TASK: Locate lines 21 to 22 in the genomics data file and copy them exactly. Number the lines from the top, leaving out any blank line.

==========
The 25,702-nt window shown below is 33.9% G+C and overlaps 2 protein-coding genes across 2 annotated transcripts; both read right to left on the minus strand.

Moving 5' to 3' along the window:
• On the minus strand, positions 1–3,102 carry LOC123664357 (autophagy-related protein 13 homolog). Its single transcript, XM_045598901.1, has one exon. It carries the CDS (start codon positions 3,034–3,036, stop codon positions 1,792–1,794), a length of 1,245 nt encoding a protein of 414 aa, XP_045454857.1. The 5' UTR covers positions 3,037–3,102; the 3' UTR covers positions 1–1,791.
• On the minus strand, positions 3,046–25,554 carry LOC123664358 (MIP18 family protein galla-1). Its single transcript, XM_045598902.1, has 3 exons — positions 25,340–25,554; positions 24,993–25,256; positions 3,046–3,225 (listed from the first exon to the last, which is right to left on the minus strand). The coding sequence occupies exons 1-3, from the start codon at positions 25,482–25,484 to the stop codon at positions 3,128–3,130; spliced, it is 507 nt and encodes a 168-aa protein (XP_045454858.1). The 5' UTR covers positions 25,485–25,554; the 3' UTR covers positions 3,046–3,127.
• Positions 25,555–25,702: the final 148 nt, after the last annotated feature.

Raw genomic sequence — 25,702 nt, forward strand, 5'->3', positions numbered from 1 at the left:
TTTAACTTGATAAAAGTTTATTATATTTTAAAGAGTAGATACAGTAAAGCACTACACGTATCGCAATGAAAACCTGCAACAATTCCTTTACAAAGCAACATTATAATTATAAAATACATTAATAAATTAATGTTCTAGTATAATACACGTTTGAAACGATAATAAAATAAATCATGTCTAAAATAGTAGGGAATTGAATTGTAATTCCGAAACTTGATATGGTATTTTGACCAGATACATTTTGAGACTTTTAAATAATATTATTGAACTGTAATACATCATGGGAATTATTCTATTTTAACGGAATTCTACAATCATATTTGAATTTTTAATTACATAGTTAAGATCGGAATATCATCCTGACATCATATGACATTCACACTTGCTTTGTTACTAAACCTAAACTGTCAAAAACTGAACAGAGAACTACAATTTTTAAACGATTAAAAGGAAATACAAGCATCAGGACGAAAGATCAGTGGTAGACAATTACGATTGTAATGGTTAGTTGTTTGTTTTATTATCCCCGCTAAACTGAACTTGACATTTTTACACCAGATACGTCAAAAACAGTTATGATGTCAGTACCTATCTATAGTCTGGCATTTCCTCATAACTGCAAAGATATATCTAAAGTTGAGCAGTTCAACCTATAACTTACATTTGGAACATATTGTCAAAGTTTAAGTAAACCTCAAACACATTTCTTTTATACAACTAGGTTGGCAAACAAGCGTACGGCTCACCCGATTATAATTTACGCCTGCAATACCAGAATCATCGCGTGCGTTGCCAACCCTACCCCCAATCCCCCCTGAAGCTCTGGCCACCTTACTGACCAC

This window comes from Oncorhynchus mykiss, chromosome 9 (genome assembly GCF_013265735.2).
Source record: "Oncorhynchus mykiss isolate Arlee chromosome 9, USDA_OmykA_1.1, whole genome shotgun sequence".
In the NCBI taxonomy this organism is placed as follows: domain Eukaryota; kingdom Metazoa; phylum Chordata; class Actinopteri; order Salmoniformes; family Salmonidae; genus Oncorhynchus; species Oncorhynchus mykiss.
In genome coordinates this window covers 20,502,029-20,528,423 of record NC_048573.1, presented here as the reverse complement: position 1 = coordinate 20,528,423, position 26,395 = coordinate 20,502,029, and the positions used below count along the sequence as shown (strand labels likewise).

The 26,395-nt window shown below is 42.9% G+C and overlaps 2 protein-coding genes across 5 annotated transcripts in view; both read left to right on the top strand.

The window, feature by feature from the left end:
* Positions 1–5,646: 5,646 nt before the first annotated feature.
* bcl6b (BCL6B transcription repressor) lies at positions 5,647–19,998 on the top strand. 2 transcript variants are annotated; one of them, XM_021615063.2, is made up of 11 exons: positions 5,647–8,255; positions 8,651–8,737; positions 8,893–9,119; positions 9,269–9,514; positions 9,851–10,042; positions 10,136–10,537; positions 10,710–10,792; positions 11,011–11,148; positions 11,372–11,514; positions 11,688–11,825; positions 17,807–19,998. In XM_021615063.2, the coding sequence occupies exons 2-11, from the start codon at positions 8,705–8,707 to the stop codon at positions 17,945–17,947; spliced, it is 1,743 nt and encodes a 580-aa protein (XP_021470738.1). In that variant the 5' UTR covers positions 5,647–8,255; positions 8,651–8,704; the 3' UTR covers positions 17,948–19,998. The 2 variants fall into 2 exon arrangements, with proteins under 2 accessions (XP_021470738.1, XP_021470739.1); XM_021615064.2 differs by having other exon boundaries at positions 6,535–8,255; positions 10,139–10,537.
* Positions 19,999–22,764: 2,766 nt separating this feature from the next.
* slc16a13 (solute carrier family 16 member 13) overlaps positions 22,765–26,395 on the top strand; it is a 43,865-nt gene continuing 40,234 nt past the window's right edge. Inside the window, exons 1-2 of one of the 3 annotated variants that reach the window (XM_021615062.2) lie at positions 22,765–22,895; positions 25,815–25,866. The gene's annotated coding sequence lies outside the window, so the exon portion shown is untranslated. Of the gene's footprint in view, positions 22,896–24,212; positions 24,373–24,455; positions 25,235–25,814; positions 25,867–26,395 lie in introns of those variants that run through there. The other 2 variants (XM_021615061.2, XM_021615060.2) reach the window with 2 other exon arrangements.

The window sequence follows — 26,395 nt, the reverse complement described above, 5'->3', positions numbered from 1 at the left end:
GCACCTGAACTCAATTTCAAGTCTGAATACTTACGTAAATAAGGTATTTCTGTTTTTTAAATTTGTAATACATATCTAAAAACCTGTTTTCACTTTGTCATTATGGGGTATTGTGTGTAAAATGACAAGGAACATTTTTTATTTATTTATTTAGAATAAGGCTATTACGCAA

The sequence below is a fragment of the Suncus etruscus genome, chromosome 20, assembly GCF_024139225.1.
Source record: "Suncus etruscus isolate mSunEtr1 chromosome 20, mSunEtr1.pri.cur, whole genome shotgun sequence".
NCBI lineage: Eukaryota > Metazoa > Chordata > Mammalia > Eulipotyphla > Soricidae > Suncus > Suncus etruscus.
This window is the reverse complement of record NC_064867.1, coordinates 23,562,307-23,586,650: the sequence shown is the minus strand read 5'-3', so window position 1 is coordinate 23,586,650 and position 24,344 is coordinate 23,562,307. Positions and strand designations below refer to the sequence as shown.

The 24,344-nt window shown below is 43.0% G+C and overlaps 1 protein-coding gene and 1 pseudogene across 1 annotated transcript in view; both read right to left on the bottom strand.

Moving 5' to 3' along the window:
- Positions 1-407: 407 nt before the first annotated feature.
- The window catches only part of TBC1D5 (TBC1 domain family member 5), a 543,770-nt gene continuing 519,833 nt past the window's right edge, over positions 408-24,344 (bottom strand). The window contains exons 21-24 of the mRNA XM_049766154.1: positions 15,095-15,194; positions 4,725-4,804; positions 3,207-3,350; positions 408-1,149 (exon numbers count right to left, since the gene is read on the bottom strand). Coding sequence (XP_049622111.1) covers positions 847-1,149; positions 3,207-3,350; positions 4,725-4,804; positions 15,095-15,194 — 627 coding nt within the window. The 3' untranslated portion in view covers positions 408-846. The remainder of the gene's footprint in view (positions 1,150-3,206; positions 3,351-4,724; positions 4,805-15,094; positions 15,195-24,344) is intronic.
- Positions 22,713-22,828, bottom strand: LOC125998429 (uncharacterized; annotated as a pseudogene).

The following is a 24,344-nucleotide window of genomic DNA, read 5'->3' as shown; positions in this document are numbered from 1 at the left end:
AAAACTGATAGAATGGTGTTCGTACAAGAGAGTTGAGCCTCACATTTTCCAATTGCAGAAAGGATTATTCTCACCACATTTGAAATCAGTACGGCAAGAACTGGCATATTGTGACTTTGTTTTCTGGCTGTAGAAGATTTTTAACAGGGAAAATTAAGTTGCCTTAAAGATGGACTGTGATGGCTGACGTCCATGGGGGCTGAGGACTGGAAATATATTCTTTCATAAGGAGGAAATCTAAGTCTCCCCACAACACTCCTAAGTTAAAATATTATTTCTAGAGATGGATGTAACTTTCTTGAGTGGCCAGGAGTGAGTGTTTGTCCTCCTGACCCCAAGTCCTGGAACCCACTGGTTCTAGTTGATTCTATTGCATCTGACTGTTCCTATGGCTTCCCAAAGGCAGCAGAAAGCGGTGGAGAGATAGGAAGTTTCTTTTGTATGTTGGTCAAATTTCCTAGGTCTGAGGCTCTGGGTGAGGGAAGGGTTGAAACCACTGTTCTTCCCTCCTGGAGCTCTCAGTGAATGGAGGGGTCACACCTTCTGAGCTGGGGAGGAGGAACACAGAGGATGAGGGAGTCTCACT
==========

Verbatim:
Source record: "Suncus etruscus isolate mSunEtr1 chromosome 20, mSunEtr1.pri.cur, whole genome shotgun sequence".
NCBI lineage: Eukaryota > Metazoa > Chordata > Mammalia > Eulipotyphla > Soricidae > Suncus > Suncus etruscus.